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AAAS Works to Certify an Already "Green," Energy-Efficient Headquarters Building
The AAAS headquarters building at 12th Street & New York Avenue NW in Washington, D.C.
Daily water use within the AAAS headquarters facility, located near Metro Center in Washington, D.C., has been cut by 27% since October 2007, and roughly one-third of all solid waste is now being recycled as Building Manager Robert Zayas and his staff are working toward "green building" certification.
Although some 281 metro-D.C. buildings are "registered" with the U.S. Green Building Council, only 26 are actually certified under the group's "Leadership Environmental & Energy Design" (LEED) program, Communications Coordinator Ashley Katz reported.
Following a rigorous, points-based assessment, the Council recognizes four levels of green-building performance—from simple certification, to silver, gold, and platinum-level achievement, explained AAAS consultant Rachel C. Hardesty of SD Keppler and Associates, LLC - Environmental and Energy Consulting.
The gold and platinum certification levels are the most difficult to achieve. For example, gold-level certification as a U.S. Green Building has been achieved by only nine D.C. buildings so far—all newly constructed facilities, Katz said.
AAAS Chief Financial Officer Phillip Blair, who oversees Finance & Administration, said that the green-building certification effort "is really in line with what was intended by our Board of Directors when they designed an environmentally responsible building. It is in line with both their original vision and our ongoing commitment at AAAS to be responsible environmental stewards."
The imposing 12-story building, designed by renowned architect Henry N. Cobb of Pei Cobb Freed & Partners, was built as one of D.C.'s finest examples of "green architecture." Key architectural features such as ribbons of extra windows, a pair of 10-story notches that cut vertically into the building, and an extensive system of sensors all help to reduce artificial lighting requirements by up to 60% compared to conventional facilities, Zayas said.
A tree outside the eleventh and twelfth floors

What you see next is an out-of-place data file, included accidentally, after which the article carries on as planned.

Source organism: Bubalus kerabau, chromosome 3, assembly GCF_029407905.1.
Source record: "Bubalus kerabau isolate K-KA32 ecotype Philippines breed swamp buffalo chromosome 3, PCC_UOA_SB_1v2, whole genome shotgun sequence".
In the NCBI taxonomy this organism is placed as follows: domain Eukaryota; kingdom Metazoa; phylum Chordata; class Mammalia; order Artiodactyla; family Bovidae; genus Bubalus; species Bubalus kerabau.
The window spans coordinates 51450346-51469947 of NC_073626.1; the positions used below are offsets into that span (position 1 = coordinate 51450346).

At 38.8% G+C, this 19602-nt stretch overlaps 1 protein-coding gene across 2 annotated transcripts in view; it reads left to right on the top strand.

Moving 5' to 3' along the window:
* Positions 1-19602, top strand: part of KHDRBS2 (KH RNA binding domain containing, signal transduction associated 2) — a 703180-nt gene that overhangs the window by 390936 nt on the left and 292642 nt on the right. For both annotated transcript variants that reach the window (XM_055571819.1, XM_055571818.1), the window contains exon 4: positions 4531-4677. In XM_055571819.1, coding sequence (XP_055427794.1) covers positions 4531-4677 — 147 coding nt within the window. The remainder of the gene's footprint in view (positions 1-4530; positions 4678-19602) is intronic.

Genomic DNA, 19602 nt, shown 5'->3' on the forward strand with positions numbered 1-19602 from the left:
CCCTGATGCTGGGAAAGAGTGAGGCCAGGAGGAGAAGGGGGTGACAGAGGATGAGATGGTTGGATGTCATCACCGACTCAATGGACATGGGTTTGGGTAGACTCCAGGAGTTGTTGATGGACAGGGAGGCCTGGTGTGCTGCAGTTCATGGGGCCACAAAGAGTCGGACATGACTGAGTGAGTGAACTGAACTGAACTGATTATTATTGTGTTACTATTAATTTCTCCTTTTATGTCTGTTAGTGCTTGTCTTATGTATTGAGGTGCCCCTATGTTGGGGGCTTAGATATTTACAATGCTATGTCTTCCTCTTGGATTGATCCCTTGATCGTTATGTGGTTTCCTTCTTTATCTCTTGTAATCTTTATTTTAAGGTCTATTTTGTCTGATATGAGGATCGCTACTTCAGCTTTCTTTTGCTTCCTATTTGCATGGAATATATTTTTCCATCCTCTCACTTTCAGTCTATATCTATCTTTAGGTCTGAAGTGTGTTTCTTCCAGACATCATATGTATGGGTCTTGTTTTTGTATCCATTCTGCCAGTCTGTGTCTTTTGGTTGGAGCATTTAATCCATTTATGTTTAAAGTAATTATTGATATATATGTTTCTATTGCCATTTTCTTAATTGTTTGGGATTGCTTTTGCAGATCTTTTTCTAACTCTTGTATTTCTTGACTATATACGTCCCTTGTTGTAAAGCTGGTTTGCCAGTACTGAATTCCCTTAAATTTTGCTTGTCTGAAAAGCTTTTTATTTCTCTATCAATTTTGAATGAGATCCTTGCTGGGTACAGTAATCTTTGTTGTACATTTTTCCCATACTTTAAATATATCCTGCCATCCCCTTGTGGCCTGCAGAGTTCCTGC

In 2007, AAAS became an Energy Star Recipient—a designation bestowed by the U.S. Environmental Protection Agency. Currently, the site uses about 96,000 British Thermal Units per square foot (BTU/SF) per year, compared with the "industry standard" for a comparable building, which is 162,000 BTU/SF. Also, AAAS operations release much less carbon dioxide into the atmosphere—1,518 fewer tons of atmospheric carbon dioxide—compared with the industry standard for a similar building, according to Energy Star data. Zayas estimates the Association's annual energy savings as being $167,856.
The AAAS headquarters facility also was named "Building of the Year" in 1998, and then "Corporate Building of the Year" in 1999 by the Apartment and Office Buildings Association (AOBA).
Over the past year, AAAS has been pushing to further improve all aspects of environmental performance in its headquarters building. In evaluating facilities that apply for LEED certification, Hardesty explained, the U.S. Green Building Council assesses performance across six specific categories—the sustainability of the building site; water efficiency; energy and atmosphere; use of materials and resources; indoor environmental quality; and "innovation in operation."
So, efforts are being made to increase recycling, cut back on water use, and continue improving energy efficiency. In October 2007, for example, the building's original toilets, which used 3.6 gallons per flush (GPF), were retrofitted with single-gallon-per-flush technology. In addition, urinals that used 1.6 gallons per flush were retrofitted to use only one-half gallon per flush. Hands-free sink faucets also were installed in all bathrooms.